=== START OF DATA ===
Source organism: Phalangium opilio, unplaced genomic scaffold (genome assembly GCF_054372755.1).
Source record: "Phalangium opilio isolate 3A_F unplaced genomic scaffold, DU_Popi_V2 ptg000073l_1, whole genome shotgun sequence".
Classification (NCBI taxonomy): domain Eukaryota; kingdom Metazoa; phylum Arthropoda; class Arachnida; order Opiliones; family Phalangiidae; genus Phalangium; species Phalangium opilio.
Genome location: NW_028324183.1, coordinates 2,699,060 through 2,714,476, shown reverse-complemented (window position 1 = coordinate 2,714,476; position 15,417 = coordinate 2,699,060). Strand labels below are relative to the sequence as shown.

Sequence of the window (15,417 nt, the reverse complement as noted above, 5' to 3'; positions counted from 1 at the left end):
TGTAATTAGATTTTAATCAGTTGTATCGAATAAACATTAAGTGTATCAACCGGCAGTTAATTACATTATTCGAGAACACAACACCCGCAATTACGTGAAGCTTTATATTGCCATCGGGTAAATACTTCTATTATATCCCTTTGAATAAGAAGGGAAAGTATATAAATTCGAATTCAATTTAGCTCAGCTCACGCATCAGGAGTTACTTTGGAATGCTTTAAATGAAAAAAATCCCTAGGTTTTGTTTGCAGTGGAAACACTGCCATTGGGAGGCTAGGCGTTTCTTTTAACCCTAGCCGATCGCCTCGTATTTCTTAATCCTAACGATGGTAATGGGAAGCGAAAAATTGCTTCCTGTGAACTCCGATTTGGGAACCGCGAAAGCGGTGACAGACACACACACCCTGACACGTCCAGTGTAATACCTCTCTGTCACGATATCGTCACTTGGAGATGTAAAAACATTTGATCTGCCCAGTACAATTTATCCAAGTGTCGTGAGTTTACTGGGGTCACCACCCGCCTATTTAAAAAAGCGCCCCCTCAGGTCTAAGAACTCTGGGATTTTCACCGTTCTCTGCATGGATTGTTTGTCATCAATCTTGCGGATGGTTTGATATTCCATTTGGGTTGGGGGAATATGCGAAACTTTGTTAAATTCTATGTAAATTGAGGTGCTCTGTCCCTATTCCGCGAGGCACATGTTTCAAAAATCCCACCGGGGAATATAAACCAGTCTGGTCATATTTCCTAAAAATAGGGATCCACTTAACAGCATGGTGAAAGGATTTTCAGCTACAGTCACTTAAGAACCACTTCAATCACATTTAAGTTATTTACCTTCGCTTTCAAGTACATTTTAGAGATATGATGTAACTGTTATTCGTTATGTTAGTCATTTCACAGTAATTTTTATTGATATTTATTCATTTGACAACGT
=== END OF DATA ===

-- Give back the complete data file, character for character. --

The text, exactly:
Source organism: Phalangium opilio, unplaced genomic scaffold (genome assembly GCF_054372755.1).
Source record: "Phalangium opilio isolate 3A_F unplaced genomic scaffold, DU_Popi_V2 ptg000073l_1, whole genome shotgun sequence".
Classification (NCBI taxonomy): domain Eukaryota; kingdom Metazoa; phylum Arthropoda; class Arachnida; order Opiliones; family Phalangiidae; genus Phalangium; species Phalangium opilio.
Genome location: NW_028324183.1, coordinates 2,699,060 through 2,714,476, shown reverse-complemented (window position 1 = coordinate 2,714,476; position 15,417 = coordinate 2,699,060). Strand labels below are relative to the sequence as shown.

Sequence of the window (15,417 nt, the reverse complement as noted above, 5' to 3'; positions counted from 1 at the left end):
TGTAATTAGATTTTAATCAGTTGTATCGAATAAACATTAAGTGTATCAACCGGCAGTTAATTACATTATTCGAGAACACAACACCCGCAATTACGTGAAGCTTTATATTGCCATCGGGTAAATACTTCTATTATATCCCTTTGAATAAGAAGGGAAAGTATATAAATTCGAATTCAATTTAGCTCAGCTCACGCATCAGGAGTTACTTTGGAATGCTTTAAATGAAAAAAATCCCTAGGTTTTGTTTGCAGTGGAAACACTGCCATTGGGAGGCTAGGCGTTTCTTTTAACCCTAGCCGATCGCCTCGTATTTCTTAATCCTAACGATGGTAATGGGAAGCGAAAAATTGCTTCCTGTGAACTCCGATTTGGGAACCGCGAAAGCGGTGACAGACACACACACCCTGACACGTCCAGTGTAATACCTCTCTGTCACGATATCGTCACTTGGAGATGTAAAAACATTTGATCTGCCCAGTACAATTTATCCAAGTGTCGTGAGTTTACTGGGGTCACCACCCGCCTATTTAAAAAAGCGCCCCCTCAGGTCTAAGAACTCTGGGATTTTCACCGTTCTCTGCATGGATTGTTTGTCATCAATCTTGCGGATGGTTTGATATTCCATTTGGGTTGGGGGAATATGCGAAACTTTGTTAAATTCTATGTAAATTGAGGTGCTCTGTCCCTATTCCGCGAGGCACATGTTTCAAAAATCCCACCGGGGAATATAAACCAGTCTGGTCATATTTCCTAAAAATAGGGATCCACTTAACAGCATGGTGAAAGGATTTTCAGCTACAGTCACTTAAGAACCACTTCAATCACATTTAAGTTATTTACCTTCGCTTTCAAGTACATTTTAGAGATATGATGTAACTGTTATTCGTTATGTTAGTCATTTCACAGTAATTTTTATTGATATTTATTCATTTGACAACGT